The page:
The countries with the highest volumes of preserved turkey consumption in 2018 were Germany (124K tonnes), Spain (88K tonnes) and Poland (57K tonnes), with a combined 54% share of total consumption. These countries were followed by France, the UK, Greece, the Netherlands, Hungary, Portugal, Italy, Belgium and Bulgaria, which together accounted for a further 35%.

From 2007 to 2018, the most notable rate of growth in terms of preserved turkey consumption, amongst the main consuming countries, was attained by Hungary, while preserved turkey consumption for the other leaders experienced more modest paces of growth.

In value terms, Germany ($572M), Spain ($353M) and France ($287M) constituted the countries with the highest levels of market value in 2018, with a combined 54% share of the total market. These countries were followed by Poland, the UK, Greece, Portugal, Belgium, Italy, Bulgaria, Hungary and the Netherlands, which together accounted for a further 35%.

The countries with the highest levels of preserved turkey per capita consumption in 2018 were Greece (2,075 kg per 1000 persons), Spain (1,887 kg per 1000 persons) and Germany (1,512 kg per 1000 persons).

From 2007 to 2018, the most notable rate of growth in terms of preserved turkey per capita consumption, amongst the main consuming countries, was attained by Hungary, while preserved turkey per capita consumption for the other leaders experienced more modest paces of growth.

Market Forecast to 2030

Driven by increasing demand for preserved turkey in the European Union, the market is expected to continue an upward consumption trend over the next decade. Market performance is forecast to accelerate, expanding with an anticipated CAGR of +1.6% for the period from 2018 to 2030, which is projected to bring the market volume to 598K tonnes by the end of 2030.

Production in the EU

The preserved turkey production totaled 512K tonnes in 2018, dropping by -4.6% against the previous year. The total output volume increased at an average annual rate of +2.3% over the period from 2007 to 2018; the trend pattern remained consistent, with only minor fluctuations being observed in certain years. The pace of growth was the most pronounced in 2017 with an increase of 8.1% year-to-year. In that year, preserved turkey production attained its peak volume of 537K tonnes, and then declined slightly in the following year.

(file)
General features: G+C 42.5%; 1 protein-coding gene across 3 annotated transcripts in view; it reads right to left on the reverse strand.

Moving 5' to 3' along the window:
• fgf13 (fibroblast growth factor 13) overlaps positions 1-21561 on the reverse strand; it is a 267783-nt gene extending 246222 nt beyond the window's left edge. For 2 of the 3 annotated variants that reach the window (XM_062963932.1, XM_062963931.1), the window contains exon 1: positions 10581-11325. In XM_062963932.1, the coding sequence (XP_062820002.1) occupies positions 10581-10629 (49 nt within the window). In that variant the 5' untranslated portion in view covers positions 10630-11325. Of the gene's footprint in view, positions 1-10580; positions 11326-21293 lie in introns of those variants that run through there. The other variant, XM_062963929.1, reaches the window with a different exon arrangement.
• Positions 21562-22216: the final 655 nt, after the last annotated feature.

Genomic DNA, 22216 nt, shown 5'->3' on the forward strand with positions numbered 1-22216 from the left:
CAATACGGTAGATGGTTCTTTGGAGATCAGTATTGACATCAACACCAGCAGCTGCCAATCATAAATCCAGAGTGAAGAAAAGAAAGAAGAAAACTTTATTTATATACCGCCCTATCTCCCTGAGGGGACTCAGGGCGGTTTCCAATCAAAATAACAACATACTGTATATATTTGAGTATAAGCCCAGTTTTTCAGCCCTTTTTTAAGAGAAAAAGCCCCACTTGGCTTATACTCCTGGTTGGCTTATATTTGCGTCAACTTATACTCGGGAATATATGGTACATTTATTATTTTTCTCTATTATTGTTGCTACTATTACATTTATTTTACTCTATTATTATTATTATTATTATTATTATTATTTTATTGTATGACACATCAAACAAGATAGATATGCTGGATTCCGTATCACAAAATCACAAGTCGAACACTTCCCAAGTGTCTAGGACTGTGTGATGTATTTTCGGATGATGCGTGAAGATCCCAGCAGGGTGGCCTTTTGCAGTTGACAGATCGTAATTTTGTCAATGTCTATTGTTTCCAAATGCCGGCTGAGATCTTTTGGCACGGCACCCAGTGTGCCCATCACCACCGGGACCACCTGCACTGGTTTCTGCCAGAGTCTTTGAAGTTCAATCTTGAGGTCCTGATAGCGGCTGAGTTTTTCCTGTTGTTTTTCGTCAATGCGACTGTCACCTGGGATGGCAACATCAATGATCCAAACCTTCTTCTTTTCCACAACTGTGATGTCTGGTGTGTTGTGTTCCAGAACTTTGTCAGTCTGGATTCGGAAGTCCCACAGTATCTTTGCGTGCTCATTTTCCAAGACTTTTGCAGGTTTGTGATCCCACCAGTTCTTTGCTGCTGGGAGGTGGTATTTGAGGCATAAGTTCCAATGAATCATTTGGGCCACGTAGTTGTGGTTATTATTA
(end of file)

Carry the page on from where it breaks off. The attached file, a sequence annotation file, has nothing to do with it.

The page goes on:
In value terms, preserved turkey production amounted to $2.2B in 2018 estimated in export prices. Over the period under review, preserved turkey production, however, continues to indicate a relatively flat trend pattern. The growth pace was the most rapid in 2011 with an increase of 17% year-to-year. In that year, preserved turkey production attained its peak level of $2.6B. From 2012 to 2018, preserved turkey production growth remained at a somewhat lower figure.

Production By Country

The countries with the highest volumes of preserved turkey production in 2018 were Germany (129K tonnes), Spain (89K tonnes) and Poland (69K tonnes), with a combined 56% share of total production.

From 2007 to 2018, the most notable rate of growth in terms of preserved turkey production, amongst the main producing countries, was attained by Germany, while preserved turkey production for the other leaders experienced more modest paces of growth.

Exports in the EU

In 2018, the preserved turkey exports in the European Union totaled 122K tonnes, going up by 9.2% against the previous year. The total export volume increased at an average annual rate of +4.5% over the period from 2007 to 2018; however, the trend pattern indicated some noticeable fluctuations being recorded in certain years. The pace of growth appeared the most rapid in 2008 when exports increased by 19% y-o-y. Over the period under review, preserved turkey exports reached their maximum in 2018 and are likely to see steady growth in the near future.

In value terms, preserved turkey exports amounted to $474M (IndexBox estimates) in 2018. The total export value increased at an average annual rate of +2.9% over the period from 2007 to 2018; however, the trend pattern remained relatively stable, with somewhat noticeable fluctuations being observed in certain years. The pace of growth appeared the most rapid in 2008 with an increase of 32% y-o-y. The level of exports peaked in 2018 and are expected to retain its growth in the near future.